Q: Let’s talk about your background. What got you interested in the study of history?
A: I always knew I wanted to study history. I grew up in New York City, and when I was in third grade, I went to The Cloisters, which is the medieval branch of the Metropolitan Museum of Art. It's located at the tip of Manhattan in a series of buildings that were partially constructed from medieval materials that were sort of half-bought, half-stolen by robber barons and brought to the U.S. in the early 20th century. And I remember being fascinated by the idea that the past was another world that you could go visit, the way you could visit another country.
Q: The focus of your research is on 12th-century Europe. What is it about that time period that interests you?
A: The more I study this period, the more I feel like it’s an inflection point where a lot of things changed. One of the things that's so interesting about studying the Middle Ages is you realize this was a world much like today where there was xenophobia and sexism, and where you see the origins of antisemitism and Islamophobia. But on the other hand, it was an age where women did have legal rights, including rights over their bodies, that are now being called into question. There was also a tremendous amount of multicultural exchange that didn’t necessarily make people anxious the way it sometimes does today. There are a lot of parallels to be drawn, but many of the ideas that we ascribe to the Middle Ages—that it was a time of darkness where people were simply killing each other all the time—none of that is true. It’s a lot more complicated.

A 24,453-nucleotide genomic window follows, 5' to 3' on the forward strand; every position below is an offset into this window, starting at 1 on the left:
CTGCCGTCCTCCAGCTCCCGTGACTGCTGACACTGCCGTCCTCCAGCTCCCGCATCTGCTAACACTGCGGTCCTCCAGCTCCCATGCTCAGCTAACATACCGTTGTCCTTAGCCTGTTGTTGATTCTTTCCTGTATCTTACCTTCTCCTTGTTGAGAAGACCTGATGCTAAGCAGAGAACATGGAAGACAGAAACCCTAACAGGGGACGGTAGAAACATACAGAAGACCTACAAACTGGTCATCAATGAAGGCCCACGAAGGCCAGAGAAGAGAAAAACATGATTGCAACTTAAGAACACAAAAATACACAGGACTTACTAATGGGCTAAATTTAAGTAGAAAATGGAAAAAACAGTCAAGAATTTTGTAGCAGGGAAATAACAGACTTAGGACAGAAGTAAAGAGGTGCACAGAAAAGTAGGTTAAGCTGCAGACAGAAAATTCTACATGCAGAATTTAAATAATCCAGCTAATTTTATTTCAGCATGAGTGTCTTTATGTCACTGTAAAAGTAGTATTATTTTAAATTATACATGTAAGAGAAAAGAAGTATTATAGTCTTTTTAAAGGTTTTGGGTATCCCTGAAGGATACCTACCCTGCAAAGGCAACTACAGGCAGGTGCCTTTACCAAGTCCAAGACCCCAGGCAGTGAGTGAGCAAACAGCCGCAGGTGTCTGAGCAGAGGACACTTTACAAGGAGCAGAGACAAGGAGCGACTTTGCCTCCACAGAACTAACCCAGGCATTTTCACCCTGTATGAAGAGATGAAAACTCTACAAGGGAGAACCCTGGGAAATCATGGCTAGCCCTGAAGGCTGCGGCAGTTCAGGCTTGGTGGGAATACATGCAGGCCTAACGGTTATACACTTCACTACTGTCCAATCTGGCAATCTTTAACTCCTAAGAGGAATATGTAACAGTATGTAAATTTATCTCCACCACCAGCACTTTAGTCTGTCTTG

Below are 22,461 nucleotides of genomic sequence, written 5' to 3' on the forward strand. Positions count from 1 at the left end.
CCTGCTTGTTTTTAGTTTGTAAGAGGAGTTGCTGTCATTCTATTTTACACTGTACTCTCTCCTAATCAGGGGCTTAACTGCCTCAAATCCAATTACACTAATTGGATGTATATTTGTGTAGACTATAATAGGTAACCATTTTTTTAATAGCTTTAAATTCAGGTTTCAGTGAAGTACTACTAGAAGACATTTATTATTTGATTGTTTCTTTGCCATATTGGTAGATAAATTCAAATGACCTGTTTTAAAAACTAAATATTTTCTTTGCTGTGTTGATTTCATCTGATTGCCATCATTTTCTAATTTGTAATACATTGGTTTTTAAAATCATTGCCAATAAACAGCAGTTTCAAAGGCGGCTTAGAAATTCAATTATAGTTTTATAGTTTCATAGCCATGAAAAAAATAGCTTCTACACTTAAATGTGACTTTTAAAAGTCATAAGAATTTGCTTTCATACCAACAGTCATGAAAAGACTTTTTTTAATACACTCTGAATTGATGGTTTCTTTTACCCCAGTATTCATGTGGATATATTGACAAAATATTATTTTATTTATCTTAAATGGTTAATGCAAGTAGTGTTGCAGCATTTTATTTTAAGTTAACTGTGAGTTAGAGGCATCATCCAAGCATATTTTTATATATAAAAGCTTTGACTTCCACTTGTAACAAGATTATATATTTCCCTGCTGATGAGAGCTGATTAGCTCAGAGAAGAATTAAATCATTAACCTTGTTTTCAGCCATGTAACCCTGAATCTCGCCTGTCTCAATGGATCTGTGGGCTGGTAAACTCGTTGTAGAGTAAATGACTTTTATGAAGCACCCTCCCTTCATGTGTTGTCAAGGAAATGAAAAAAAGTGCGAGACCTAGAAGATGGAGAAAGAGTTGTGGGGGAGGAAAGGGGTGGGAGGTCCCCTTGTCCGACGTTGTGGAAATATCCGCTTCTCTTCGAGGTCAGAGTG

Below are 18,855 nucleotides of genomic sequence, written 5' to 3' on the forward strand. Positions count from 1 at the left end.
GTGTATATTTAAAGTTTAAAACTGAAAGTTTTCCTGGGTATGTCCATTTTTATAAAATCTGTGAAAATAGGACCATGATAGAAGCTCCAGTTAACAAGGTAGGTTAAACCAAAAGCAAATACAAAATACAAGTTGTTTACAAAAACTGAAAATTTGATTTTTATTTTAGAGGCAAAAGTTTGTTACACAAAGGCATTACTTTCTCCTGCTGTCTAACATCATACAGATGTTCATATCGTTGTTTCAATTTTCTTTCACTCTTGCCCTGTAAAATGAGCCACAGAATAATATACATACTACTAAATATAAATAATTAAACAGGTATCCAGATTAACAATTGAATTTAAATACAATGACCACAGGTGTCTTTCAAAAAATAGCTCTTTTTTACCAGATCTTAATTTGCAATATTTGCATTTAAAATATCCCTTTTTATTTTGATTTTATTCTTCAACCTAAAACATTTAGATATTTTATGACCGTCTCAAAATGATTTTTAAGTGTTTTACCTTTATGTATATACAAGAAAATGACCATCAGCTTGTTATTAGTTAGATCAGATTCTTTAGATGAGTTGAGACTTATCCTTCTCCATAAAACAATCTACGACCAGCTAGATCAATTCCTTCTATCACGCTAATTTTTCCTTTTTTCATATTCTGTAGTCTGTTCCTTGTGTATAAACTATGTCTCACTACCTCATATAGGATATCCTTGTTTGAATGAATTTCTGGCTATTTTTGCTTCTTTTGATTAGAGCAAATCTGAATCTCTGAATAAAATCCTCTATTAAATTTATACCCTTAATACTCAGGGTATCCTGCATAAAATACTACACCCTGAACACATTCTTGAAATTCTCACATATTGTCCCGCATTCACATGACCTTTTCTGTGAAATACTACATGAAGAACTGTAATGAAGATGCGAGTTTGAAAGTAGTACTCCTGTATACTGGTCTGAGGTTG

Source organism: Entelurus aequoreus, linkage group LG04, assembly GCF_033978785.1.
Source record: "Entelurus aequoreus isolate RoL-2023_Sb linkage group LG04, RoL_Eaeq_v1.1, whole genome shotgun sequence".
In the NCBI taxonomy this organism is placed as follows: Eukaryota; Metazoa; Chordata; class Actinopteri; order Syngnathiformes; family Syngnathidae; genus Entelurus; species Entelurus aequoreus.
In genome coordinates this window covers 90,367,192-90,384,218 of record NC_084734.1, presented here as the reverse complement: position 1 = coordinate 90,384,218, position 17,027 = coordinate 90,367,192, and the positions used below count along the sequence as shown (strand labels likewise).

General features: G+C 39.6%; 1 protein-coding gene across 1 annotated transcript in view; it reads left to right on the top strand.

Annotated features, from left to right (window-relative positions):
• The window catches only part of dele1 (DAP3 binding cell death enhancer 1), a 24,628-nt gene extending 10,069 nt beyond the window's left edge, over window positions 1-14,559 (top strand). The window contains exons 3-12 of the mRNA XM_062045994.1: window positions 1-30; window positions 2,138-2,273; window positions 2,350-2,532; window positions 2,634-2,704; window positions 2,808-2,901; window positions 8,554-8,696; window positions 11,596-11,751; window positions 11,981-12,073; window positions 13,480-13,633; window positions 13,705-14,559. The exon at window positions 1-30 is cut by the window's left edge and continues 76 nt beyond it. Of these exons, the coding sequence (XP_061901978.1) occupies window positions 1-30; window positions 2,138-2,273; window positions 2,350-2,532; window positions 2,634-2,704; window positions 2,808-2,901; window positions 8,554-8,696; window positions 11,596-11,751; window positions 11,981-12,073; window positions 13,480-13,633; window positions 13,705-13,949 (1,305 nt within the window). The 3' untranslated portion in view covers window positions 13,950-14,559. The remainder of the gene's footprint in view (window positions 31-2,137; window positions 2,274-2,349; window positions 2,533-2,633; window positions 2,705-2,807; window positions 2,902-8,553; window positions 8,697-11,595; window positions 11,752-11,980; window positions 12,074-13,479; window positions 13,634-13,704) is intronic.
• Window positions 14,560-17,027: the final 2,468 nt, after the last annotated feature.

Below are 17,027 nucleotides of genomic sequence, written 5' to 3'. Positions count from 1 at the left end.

Q: You’re also involved in helping students find postgraduate opportunities. Can you tell me about that work?
A: Right now, I serve as the chair of the graduate fellowships committee. In partnership with Kelli Delaney in the Fellowships Office, we work with students in every stage of the process from identifying a fellowship they might be interested in applying for, to pulling together their essays and materials, to doing mock interviews with them. We also recruit students who may not see themselves as fellowship material. When I was an undergraduate, I thought a fellowship was something you got if you had straight As, you were the president of every club, and you were the smartest person in your whole college, but that's not true. It's incredibly gratifying, even if they don't get the fellowship, to watch how students come to see themselves in a different light.